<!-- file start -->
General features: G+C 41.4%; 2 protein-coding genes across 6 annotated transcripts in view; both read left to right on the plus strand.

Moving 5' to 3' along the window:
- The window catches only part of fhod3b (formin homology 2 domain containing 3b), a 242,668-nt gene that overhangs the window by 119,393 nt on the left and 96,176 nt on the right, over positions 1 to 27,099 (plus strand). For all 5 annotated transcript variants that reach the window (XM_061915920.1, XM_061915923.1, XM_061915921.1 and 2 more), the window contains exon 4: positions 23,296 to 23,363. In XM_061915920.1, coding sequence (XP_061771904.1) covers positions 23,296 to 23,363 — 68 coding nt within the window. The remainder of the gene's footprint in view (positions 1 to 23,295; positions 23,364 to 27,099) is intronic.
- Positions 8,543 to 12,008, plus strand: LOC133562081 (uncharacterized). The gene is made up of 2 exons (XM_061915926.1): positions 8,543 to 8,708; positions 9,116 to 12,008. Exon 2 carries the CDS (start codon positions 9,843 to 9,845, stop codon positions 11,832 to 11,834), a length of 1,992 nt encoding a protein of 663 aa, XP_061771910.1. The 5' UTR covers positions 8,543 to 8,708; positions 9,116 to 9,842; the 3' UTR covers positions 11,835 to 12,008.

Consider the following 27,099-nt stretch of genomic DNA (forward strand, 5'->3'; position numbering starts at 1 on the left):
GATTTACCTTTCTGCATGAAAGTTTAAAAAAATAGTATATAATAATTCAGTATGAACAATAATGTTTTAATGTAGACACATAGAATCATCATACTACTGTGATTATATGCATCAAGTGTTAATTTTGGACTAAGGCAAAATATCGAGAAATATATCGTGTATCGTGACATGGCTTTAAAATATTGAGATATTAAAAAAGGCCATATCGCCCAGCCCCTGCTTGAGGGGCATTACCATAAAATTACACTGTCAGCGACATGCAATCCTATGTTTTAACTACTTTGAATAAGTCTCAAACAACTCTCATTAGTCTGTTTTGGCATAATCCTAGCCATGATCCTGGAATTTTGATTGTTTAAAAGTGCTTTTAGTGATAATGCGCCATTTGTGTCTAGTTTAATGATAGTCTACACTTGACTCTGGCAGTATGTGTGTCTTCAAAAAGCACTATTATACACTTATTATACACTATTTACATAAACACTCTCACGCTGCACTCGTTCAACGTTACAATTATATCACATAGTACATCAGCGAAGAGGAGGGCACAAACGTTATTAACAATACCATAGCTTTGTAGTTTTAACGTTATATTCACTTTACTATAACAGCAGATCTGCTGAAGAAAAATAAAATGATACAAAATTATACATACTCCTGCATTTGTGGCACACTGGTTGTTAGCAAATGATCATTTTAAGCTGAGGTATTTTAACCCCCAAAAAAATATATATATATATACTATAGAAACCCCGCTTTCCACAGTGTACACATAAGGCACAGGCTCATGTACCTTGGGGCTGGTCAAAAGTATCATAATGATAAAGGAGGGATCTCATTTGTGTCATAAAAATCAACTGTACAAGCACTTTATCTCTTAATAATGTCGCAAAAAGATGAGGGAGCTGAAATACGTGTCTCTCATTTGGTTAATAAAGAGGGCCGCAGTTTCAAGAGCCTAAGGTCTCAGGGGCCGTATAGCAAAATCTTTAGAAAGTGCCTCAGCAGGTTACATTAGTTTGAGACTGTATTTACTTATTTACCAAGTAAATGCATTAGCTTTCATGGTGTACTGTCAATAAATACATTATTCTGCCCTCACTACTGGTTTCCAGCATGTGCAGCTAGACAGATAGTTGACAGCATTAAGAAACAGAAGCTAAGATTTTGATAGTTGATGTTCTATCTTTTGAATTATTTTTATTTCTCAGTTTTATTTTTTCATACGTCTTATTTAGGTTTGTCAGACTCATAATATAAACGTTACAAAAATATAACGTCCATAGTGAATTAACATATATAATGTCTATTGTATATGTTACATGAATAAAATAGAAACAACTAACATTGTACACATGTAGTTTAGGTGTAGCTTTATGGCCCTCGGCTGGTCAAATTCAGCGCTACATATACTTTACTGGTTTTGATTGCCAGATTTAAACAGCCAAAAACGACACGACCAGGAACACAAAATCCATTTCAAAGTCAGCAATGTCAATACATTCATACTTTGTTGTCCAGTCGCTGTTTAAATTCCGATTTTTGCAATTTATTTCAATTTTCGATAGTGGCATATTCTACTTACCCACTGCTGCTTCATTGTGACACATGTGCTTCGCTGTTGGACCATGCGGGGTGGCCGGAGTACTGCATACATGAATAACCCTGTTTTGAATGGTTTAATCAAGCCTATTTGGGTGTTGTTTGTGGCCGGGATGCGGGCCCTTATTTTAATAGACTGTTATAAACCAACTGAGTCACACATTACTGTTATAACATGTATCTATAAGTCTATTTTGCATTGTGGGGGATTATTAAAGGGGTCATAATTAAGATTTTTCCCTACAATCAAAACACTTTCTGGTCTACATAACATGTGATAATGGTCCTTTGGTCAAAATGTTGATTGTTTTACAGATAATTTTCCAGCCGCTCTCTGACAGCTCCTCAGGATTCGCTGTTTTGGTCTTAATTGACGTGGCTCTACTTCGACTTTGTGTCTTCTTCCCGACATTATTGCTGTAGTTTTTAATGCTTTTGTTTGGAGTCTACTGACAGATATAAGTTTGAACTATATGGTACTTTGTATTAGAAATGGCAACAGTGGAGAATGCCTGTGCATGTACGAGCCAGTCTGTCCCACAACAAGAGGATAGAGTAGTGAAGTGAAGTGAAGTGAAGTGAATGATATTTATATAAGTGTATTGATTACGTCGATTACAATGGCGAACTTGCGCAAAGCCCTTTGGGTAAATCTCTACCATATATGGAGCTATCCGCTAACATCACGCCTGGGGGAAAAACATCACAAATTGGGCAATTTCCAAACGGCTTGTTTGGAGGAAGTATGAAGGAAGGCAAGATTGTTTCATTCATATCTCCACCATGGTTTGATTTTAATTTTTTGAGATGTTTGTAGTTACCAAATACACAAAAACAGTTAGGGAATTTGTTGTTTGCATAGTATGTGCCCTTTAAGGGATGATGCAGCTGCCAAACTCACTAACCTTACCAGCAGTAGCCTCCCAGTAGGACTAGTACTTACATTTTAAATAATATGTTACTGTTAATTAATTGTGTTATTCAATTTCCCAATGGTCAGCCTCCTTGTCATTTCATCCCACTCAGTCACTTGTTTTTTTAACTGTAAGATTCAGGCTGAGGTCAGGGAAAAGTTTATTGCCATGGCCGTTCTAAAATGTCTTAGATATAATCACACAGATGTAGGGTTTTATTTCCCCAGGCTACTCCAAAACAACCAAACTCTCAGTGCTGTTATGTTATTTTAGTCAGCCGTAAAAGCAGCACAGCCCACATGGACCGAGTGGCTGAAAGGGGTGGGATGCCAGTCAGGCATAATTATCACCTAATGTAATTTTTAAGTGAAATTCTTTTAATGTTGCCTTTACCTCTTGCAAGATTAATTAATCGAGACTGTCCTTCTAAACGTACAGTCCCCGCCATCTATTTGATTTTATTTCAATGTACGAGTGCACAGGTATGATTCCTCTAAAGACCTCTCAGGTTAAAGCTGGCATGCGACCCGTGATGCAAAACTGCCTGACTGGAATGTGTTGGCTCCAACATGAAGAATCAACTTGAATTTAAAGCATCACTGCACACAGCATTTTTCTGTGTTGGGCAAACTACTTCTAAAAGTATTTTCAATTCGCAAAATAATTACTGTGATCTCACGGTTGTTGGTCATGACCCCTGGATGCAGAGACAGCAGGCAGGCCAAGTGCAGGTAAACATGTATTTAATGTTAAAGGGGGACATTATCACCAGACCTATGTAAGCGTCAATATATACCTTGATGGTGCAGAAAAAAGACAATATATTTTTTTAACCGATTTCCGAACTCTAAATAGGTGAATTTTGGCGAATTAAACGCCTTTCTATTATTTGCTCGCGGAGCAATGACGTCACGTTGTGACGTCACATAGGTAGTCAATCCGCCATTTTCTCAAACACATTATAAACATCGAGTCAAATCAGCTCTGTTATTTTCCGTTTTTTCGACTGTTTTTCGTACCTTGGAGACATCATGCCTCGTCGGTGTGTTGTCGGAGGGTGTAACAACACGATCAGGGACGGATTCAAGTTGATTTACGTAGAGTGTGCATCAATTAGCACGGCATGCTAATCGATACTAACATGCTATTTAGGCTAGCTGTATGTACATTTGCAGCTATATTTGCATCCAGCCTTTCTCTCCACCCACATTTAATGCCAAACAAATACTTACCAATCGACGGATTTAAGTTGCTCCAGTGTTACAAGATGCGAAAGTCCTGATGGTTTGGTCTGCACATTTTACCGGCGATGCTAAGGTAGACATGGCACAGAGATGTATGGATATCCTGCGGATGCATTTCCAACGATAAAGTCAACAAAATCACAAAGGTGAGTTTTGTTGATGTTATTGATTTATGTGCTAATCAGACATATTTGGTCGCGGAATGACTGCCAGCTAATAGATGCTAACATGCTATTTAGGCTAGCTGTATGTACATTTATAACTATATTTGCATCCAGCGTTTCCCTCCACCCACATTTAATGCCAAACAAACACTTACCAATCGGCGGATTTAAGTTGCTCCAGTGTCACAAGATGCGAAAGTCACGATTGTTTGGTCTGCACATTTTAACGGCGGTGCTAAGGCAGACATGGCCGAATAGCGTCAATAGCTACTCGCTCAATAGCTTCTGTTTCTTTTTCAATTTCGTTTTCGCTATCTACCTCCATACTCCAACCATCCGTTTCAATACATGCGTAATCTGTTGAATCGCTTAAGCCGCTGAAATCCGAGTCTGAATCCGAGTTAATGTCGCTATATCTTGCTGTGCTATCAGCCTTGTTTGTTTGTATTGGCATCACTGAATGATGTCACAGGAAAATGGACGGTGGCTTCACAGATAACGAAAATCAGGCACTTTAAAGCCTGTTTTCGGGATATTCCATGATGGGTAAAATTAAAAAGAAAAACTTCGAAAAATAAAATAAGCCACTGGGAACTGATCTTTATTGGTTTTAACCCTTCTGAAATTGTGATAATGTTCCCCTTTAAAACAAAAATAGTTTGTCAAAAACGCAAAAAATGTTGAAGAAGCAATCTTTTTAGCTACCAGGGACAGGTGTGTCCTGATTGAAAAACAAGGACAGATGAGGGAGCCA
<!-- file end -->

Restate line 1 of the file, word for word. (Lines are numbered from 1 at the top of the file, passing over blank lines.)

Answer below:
General features: G+C 41.4%; 2 protein-coding genes across 6 annotated transcripts in view; both read left to right on the plus strand.